Oxford, Mississippi—Magazine publishers from a broad cross section of the industry spent two days presenting their best practices and innovative ideas for an era of transition during the third annual ACT III conference at the University of Mississippi.
Like at the AMC in San Francisco last week, the underlying theme of the event was whether print media’s best days are behind it. And if it is, the question was how long the decline will take, and how far down print will go. And like at the AMC, there was no broad agreement. In fact, said opening keynoter Sid Holt, executive director of the American Society of Magazine Editors, no one really knows what form the business will take in the years ahead.
And in the meantime, publishers described how they’re innovating and iterating to serve the changing needs of their communities.
The conference, organized by Samir Husni, founder and director of the Magazine Innovation Center here, featured an eclectic mix of speakers, from Rebecca Darwin, CEO of the acclaimed Garden & Gun, to Michael Capuzzo, publisher of Northern Pennsylvania’s Mountain Home, and author of the best-selling real-life shark thriller, "Close to Shore." There were 145 attendees at the event, which also featured tours of the historic city and a visit to the Mississippi Delta, the birthplace of blues music.
Because it’s held in an academic setting, the event included students as attendees and sometimes participants, and many speakers geared their remarks to the next generation of journalists as well.
Even as individual magazine operators and entrepreneurs told their own stories, the state of the industry was summed up in a presentation by Bob Sacks, the newsletter publisher and chronicler of the state of the magazine industry.
"We’re in a period of what I call the great realignment," Sacks said. "We’re going from being primarily print-revenue based to one that’s primarily digital. But for print, a loss of dominance does not equal death. There will be hundreds of billions of dollars to be made in the reading industry."
Sacks also urged publishers to reinvent themselves before someone else does, and from the tone of the presentations, the attendees and speakers at ACT III are busy doing just that.
For example, in 2009, when it was in danger of being shut down, Garden & Gun set itself to developing new ways to connect, Darwin recalled. "I really always envisioned that this would be a national magazine that was about a region and a lifestyle," she said. "But during that time, the four "P’s"—paper, printing, prepress and postal—kept coming. And at the same time the advertisers were paying late. So I got the staff together and said, ‘We have got to come up with something that will generate some revenue. We created a club. We came up with the membership levels ourselves. We came up with the names, and now we have a very loyal audience and the club is working well."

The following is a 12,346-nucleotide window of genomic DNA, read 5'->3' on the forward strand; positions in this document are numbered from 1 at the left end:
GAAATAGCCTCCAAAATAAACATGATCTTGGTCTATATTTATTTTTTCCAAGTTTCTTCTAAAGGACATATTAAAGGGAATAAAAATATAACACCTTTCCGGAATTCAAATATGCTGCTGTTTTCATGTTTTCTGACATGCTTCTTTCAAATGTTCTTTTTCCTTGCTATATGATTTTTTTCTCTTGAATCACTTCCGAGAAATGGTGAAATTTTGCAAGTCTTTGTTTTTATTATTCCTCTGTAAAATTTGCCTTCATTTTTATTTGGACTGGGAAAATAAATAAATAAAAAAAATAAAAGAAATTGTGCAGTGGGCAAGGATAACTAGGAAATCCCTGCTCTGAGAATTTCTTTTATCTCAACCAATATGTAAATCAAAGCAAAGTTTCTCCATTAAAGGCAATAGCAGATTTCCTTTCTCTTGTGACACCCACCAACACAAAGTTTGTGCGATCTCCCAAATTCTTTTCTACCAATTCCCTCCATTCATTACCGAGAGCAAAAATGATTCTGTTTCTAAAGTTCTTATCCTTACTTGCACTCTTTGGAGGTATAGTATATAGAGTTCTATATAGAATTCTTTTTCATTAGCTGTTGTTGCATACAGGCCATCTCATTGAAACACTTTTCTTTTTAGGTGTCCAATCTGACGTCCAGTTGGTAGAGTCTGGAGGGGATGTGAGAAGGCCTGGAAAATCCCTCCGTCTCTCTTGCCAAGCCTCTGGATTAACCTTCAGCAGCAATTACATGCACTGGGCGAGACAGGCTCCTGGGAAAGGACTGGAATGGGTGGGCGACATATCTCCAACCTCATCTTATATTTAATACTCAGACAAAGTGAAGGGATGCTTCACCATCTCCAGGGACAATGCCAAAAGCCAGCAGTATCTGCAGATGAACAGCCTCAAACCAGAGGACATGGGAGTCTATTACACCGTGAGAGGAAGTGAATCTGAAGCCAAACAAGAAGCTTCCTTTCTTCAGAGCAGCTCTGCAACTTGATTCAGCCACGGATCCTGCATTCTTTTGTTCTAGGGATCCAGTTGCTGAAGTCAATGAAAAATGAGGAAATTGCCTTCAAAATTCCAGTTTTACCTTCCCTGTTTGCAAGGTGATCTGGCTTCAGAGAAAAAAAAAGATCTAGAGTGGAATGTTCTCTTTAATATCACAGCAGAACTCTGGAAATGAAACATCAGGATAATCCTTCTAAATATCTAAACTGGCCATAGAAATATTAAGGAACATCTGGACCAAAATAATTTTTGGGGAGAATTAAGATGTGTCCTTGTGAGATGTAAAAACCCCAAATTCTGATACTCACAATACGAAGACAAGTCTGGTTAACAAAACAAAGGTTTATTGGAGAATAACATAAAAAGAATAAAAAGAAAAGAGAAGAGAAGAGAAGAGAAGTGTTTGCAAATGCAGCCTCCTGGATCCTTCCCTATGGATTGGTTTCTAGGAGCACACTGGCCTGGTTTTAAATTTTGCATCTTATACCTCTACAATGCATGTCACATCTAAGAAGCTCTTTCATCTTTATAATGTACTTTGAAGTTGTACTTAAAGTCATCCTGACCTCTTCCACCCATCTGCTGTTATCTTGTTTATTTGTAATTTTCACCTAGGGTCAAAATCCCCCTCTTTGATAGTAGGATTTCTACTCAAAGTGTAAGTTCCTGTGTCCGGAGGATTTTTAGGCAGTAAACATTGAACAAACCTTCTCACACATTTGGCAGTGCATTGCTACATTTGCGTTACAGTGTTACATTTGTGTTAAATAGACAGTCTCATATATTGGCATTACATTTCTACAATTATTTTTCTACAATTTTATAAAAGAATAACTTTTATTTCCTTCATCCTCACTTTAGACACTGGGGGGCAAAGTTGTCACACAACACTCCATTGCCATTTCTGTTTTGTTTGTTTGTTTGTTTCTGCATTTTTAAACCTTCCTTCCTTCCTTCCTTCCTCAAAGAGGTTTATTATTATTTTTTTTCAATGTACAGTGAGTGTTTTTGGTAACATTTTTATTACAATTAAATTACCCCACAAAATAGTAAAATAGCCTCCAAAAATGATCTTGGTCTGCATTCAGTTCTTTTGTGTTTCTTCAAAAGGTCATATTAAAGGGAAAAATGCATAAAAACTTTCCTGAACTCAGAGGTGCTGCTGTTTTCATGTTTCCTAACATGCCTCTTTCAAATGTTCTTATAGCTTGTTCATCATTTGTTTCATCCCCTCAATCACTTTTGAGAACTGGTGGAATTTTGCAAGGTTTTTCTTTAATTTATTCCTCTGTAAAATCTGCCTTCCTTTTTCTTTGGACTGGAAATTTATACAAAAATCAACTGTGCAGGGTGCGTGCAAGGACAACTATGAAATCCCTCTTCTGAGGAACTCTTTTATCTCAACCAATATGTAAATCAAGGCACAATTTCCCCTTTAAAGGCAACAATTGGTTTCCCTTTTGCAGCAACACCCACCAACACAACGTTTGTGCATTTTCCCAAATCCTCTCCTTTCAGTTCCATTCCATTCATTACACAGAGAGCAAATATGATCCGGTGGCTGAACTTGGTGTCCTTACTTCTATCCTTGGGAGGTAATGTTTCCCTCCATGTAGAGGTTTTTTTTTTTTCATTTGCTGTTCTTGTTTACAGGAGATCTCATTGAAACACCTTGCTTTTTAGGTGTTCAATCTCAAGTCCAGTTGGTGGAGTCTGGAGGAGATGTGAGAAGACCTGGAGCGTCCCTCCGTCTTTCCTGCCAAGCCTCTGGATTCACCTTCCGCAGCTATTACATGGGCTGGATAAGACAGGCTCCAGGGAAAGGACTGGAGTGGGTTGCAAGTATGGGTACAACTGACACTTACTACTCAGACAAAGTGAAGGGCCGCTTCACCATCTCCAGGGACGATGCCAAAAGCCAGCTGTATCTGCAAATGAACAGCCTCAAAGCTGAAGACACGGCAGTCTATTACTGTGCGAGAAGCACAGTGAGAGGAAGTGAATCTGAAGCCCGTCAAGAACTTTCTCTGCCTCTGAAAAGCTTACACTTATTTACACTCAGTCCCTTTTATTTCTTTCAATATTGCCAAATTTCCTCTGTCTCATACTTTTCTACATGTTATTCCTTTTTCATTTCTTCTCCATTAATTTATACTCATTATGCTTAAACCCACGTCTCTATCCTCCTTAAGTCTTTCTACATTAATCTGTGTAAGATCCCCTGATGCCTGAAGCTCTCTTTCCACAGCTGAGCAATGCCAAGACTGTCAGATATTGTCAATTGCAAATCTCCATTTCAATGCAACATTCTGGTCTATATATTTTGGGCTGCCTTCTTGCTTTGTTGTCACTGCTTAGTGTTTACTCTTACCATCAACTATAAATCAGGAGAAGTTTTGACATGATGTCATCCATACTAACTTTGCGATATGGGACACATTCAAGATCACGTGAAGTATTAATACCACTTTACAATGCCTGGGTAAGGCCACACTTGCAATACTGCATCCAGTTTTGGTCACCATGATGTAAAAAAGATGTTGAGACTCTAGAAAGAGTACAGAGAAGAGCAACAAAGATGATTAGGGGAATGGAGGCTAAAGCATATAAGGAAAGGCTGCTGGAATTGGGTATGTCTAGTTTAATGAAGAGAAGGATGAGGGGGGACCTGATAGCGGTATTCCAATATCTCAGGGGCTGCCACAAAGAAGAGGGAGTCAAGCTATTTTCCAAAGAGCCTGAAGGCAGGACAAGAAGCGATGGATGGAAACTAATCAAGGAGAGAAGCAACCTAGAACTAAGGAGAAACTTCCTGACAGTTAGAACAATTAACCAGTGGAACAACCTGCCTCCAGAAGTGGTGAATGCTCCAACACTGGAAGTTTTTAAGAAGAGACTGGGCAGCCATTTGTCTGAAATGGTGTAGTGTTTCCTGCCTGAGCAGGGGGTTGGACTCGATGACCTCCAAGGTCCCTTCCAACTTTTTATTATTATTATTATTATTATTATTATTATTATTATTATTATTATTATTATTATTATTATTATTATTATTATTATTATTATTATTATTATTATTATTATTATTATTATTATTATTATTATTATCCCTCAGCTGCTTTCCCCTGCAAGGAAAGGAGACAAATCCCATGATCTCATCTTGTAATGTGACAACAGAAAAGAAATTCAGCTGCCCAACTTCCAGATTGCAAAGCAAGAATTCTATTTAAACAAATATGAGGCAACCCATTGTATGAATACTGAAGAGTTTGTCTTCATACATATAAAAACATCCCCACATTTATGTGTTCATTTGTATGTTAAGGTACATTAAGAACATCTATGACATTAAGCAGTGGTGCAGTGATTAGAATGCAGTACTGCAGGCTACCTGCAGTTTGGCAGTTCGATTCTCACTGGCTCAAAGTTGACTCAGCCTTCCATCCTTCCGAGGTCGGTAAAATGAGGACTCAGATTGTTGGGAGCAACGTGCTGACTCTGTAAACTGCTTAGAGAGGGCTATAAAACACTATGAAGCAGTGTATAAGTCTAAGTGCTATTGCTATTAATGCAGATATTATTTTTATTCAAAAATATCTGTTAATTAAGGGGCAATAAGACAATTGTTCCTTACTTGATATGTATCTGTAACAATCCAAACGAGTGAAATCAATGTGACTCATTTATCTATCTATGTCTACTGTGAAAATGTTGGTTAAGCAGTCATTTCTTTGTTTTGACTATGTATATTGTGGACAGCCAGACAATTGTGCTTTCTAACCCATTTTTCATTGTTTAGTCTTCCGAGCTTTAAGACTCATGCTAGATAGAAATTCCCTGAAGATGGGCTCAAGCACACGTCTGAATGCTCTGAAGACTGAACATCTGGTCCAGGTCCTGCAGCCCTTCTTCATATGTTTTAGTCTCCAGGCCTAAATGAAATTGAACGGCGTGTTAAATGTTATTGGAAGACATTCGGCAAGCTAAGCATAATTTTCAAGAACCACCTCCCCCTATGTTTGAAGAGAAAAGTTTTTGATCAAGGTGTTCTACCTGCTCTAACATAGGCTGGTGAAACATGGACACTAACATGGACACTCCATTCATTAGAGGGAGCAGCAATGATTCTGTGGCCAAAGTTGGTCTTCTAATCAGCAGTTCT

And Kevin P. Keefe, vice president of editorial at Kalmbach Publishing Co. described a variety of spinoff business lines in his company’s markets, which focus on railroading, model railroading and other enthusiast markets. Included in these products are track plans for modeling enthusiasts available for sale online, railroad maps that tell different stories about the industry, and DVD archives of back issues of print magazines.
"These are the most profitable products we’ve ever produced,” Keefe said, crediting Sue Roman of Taunton Press for the idea. "It’s insane how popular they are."
Two speakers, Keefe and Jim Elliott, president of The James. G. Elliott Co., noted that apps have not played out as well as many publishers had hoped. "[The] Apple Newsstand hasn’t been quite the bonanza we were hoping for, but it still has been a positive," Keefe said.
Perhaps the most passionate speaker was Capuzzo, who summarized the true value of the industry: "It starts with the writer," he said. "One of the things I wanted to talk about was content. At Mountain Home, we’ve suffered for something, and I hope this is it."
Paraphrasing Oxford native William Faulkner, Capuzzo said, "Journalism, at least on the newspaper side, has been a utopian venture, except they are aiming it at a tragic species."
Tony Silber is the general manager of FOLIO: Magazine.